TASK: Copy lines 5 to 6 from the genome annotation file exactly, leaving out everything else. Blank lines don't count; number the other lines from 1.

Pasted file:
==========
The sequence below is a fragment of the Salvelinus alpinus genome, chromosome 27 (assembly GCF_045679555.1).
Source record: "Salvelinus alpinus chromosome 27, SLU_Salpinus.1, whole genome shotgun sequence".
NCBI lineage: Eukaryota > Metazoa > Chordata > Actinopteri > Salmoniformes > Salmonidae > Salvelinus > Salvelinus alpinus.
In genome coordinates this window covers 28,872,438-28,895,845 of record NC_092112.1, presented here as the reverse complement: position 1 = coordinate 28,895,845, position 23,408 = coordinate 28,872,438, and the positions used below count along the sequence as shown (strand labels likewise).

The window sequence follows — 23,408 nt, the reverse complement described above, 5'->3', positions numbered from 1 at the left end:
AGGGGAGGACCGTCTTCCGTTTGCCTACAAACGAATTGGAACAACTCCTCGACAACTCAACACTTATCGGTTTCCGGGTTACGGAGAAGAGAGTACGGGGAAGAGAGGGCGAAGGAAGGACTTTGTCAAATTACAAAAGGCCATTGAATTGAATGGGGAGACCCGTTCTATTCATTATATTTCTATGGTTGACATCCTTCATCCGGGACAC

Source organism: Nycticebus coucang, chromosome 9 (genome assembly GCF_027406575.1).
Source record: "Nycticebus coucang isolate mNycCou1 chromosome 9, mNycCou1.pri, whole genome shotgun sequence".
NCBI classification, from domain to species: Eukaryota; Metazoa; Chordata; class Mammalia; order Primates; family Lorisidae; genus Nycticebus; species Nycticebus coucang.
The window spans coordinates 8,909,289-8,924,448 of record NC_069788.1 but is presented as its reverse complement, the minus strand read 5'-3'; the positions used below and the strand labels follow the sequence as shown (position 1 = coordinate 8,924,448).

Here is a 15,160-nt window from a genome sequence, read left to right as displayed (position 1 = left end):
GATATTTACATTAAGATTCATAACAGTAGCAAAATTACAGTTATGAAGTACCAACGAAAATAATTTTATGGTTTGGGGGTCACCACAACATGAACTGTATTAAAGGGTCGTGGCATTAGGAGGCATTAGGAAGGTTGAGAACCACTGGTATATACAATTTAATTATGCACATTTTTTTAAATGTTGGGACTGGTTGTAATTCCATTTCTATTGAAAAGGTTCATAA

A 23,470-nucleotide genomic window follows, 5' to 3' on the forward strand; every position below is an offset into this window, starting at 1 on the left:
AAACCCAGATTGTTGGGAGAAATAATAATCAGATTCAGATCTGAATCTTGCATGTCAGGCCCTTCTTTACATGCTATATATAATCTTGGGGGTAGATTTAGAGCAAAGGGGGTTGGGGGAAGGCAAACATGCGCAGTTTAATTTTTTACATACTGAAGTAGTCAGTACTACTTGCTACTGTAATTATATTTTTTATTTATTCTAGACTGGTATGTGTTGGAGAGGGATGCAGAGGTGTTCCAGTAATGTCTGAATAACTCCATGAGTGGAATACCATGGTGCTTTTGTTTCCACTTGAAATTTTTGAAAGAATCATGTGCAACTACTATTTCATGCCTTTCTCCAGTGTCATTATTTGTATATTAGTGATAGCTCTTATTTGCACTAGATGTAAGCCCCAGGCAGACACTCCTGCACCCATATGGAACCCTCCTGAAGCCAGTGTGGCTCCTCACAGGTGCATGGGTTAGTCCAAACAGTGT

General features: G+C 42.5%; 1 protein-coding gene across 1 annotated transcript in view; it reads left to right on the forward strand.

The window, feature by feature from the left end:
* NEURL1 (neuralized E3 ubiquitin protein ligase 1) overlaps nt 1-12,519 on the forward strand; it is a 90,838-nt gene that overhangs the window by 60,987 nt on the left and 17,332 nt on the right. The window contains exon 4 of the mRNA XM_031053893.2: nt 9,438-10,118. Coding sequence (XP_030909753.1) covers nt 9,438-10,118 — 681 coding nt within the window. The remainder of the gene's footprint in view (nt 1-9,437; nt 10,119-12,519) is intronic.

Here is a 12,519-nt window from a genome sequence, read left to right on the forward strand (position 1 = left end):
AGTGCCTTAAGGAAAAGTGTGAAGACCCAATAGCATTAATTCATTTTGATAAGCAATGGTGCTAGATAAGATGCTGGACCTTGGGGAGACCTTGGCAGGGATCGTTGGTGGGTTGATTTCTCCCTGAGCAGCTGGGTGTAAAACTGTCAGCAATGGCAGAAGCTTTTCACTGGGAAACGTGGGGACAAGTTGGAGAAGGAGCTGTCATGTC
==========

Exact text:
The window sequence follows — 23,408 nt, the reverse complement described above, 5'->3', positions numbered from 1 at the left end:
AGGGGAGGACCGTCTTCCGTTTGCCTACAAACGAATTGGAACAACTCCTCGACAACTCAACACTTATCGGTTTCCGGGTTACGGAGAAGAGAGTACGGGGAAGAGAGGGCGAAGGAAGGACTTTGTCAAATTACAAAAGGCCATTGAATTGAATGGGGAGACCCGTTCTATTCATTATATTTCTATGGTTGACATCCTTCATCCGGGACAC